"I'm sure you could go back and read stories, oh, you know, 'The Republican party's going to change. This is the future,'" Santorum told the Des Moines Register. "Obviously that didn't happen. I think you're going to see the same stories written now and it's not going to happen."
"The Republican party's not going to change on this issue. In my opinion it would be suicidal if it did."
Santorum scoffed at the recent reversals from Sens. Rob Portman, R-Ohio, and Mark Kirk, R-Ill. on gay marriage, dismissing their actions as "splintering" and fringe.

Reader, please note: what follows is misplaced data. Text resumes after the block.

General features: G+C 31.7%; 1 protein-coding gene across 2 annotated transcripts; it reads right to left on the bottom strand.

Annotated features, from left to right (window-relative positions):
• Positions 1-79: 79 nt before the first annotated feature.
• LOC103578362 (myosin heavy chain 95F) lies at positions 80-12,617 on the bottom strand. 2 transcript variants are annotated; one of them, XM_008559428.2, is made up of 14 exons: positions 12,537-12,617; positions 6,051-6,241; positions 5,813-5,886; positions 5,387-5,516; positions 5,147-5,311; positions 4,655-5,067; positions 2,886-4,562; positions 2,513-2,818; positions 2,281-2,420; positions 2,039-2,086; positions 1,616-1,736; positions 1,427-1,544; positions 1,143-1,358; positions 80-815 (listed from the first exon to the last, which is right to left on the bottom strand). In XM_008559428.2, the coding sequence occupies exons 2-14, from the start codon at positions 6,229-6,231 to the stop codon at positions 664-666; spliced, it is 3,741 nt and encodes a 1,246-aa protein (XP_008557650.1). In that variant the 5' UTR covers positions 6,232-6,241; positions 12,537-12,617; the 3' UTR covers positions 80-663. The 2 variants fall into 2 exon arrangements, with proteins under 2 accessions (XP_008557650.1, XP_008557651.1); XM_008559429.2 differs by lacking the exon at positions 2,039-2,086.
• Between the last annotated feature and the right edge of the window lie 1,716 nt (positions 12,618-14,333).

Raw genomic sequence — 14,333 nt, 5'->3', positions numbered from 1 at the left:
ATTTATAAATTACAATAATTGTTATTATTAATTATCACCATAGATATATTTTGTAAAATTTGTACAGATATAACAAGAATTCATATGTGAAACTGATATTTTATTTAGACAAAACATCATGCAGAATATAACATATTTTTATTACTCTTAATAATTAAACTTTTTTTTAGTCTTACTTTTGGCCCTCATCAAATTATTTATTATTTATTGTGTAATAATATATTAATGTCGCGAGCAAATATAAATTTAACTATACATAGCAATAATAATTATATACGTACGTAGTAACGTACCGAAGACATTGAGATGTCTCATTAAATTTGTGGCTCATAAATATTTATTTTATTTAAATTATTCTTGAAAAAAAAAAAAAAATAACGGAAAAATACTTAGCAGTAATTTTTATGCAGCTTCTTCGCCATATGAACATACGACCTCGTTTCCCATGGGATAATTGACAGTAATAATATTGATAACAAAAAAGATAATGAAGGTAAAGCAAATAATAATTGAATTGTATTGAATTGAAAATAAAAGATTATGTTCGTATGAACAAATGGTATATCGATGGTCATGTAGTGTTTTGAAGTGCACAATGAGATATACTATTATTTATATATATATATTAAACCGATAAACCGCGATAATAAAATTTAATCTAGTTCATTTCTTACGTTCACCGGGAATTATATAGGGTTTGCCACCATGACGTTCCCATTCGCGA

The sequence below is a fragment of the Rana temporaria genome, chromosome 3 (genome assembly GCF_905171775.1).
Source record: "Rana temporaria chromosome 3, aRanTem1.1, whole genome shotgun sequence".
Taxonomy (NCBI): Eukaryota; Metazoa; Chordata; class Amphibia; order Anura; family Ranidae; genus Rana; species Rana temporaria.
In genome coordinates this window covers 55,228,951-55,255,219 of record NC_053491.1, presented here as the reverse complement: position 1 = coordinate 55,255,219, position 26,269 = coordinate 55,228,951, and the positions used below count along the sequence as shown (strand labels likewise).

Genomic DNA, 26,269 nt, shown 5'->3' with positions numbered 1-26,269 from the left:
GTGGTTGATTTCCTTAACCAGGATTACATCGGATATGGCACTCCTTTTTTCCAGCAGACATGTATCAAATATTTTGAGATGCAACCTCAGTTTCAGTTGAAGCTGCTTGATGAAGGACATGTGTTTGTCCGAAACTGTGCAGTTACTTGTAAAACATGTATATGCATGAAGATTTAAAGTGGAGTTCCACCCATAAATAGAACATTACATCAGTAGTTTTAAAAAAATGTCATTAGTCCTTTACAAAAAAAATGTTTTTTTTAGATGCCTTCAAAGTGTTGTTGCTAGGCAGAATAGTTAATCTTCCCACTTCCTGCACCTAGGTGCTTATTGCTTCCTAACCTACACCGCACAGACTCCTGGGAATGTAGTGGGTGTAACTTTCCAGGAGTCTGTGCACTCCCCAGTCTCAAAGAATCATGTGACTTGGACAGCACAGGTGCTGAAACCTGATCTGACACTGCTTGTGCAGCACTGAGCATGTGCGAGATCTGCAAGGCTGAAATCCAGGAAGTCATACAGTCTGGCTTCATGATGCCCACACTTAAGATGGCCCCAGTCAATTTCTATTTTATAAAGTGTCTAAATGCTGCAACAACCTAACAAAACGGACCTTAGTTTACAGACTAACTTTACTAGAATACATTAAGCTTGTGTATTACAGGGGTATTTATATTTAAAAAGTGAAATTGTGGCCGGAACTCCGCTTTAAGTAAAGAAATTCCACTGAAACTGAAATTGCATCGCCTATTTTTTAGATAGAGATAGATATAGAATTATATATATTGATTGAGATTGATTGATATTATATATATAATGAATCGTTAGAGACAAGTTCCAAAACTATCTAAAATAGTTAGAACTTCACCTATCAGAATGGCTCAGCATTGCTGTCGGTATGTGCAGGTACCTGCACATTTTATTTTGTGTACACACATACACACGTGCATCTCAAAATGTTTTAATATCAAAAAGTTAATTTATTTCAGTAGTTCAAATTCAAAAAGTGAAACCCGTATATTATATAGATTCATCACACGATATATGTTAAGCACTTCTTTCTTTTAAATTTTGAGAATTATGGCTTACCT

"Just because some of those things happen to be popular right now doesn't mean the Republican Party should follow suit," he said.
Calling landmark abortion case Roe v. Wade a "mistake," Santorum said he was hopeful the Supreme Court had "learned its lesson about trying to predict where the American public is going" to rule against same-sex marriage in the cases it is currently considering.
Although Santorum is in the all-important Iowa next week, a state he won by the slimmest of margins in the 2012 Republican primary, he said he had not made up his mind about running for president again in 2016.